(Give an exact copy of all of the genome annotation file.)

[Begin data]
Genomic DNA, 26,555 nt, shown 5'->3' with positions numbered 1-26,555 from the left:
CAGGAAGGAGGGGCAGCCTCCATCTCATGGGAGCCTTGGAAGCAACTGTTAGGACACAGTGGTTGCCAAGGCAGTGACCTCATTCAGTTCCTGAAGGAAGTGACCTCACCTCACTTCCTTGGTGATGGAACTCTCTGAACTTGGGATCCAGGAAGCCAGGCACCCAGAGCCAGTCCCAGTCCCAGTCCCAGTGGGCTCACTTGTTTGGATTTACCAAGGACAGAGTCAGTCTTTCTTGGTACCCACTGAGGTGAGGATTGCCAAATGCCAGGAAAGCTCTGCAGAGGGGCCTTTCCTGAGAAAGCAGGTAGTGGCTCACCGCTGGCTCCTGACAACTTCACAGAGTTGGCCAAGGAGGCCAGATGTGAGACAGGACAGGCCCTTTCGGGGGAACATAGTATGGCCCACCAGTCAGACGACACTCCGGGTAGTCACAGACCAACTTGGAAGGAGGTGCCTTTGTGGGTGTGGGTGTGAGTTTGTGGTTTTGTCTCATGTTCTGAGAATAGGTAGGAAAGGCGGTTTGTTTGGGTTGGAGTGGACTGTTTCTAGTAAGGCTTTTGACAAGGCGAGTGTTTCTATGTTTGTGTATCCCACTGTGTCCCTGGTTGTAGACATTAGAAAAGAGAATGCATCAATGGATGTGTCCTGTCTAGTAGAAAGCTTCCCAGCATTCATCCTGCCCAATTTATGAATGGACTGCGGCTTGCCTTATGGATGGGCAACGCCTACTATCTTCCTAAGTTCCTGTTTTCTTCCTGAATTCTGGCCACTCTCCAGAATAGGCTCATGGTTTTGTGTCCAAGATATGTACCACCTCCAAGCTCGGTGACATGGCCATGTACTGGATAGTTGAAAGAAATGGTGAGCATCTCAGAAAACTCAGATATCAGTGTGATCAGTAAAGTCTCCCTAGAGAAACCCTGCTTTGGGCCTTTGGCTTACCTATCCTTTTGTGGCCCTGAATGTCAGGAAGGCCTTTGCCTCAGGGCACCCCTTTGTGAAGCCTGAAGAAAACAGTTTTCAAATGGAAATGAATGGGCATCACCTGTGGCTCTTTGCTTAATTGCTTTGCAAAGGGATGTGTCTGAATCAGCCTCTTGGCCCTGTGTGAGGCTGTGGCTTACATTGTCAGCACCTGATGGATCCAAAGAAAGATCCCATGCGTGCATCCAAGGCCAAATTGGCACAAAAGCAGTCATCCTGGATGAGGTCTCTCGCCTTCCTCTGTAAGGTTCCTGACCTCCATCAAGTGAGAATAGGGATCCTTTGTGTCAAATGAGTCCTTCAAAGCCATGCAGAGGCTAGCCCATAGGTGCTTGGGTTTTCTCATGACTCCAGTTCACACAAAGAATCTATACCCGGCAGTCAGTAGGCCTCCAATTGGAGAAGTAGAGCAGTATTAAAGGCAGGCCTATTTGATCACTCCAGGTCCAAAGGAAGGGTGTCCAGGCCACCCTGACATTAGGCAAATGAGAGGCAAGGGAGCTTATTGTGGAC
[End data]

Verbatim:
Genomic DNA, 26,555 nt, shown 5'->3' with positions numbered 1-26,555 from the left:
CAGGAAGGAGGGGCAGCCTCCATCTCATGGGAGCCTTGGAAGCAACTGTTAGGACACAGTGGTTGCCAAGGCAGTGACCTCATTCAGTTCCTGAAGGAAGTGACCTCACCTCACTTCCTTGGTGATGGAACTCTCTGAACTTGGGATCCAGGAAGCCAGGCACCCAGAGCCAGTCCCAGTCCCAGTCCCAGTGGGCTCACTTGTTTGGATTTACCAAGGACAGAGTCAGTCTTTCTTGGTACCCACTGAGGTGAGGATTGCCAAATGCCAGGAAAGCTCTGCAGAGGGGCCTTTCCTGAGAAAGCAGGTAGTGGCTCACCGCTGGCTCCTGACAACTTCACAGAGTTGGCCAAGGAGGCCAGATGTGAGACAGGACAGGCCCTTTCGGGGGAACATAGTATGGCCCACCAGTCAGACGACACTCCGGGTAGTCACAGACCAACTTGGAAGGAGGTGCCTTTGTGGGTGTGGGTGTGAGTTTGTGGTTTTGTCTCATGTTCTGAGAATAGGTAGGAAAGGCGGTTTGTTTGGGTTGGAGTGGACTGTTTCTAGTAAGGCTTTTGACAAGGCGAGTGTTTCTATGTTTGTGTATCCCACTGTGTCCCTGGTTGTAGACATTAGAAAAGAGAATGCATCAATGGATGTGTCCTGTCTAGTAGAAAGCTTCCCAGCATTCATCCTGCCCAATTTATGAATGGACTGCGGCTTGCCTTATGGATGGGCAACGCCTACTATCTTCCTAAGTTCCTGTTTTCTTCCTGAATTCTGGCCACTCTCCAGAATAGGCTCATGGTTTTGTGTCCAAGATATGTACCACCTCCAAGCTCGGTGACATGGCCATGTACTGGATAGTTGAAAGAAATGGTGAGCATCTCAGAAAACTCAGATATCAGTGTGATCAGTAAAGTCTCCCTAGAGAAACCCTGCTTTGGGCCTTTGGCTTACCTATCCTTTTGTGGCCCTGAATGTCAGGAAGGCCTTTGCCTCAGGGCACCCCTTTGTGAAGCCTGAAGAAAACAGTTTTCAAATGGAAATGAATGGGCATCACCTGTGGCTCTTTGCTTAATTGCTTTGCAAAGGGATGTGTCTGAATCAGCCTCTTGGCCCTGTGTGAGGCTGTGGCTTACATTGTCAGCACCTGATGGATCCAAAGAAAGATCCCATGCGTGCATCCAAGGCCAAATTGGCACAAAAGCAGTCATCCTGGATGAGGTCTCTCGCCTTCCTCTGTAAGGTTCCTGACCTCCATCAAGTGAGAATAGGGATCCTTTGTGTCAAATGAGTCCTTCAAAGCCATGCAGAGGCTAGCCCATAGGTGCTTGGGTTTTCTCATGACTCCAGTTCACACAAAGAATCTATACCCGGCAGTCAGTAGGCCTCCAATTGGAGAAGTAGAGCAGTATTAAAGGCAGGCCTATTTGATCACTCCAGGTCCAAAGGAAGGGTGTCCAGGCCACCCTGACATTAGGCAAATGAGAGGCAAGGGAGCTTATTGTGGAC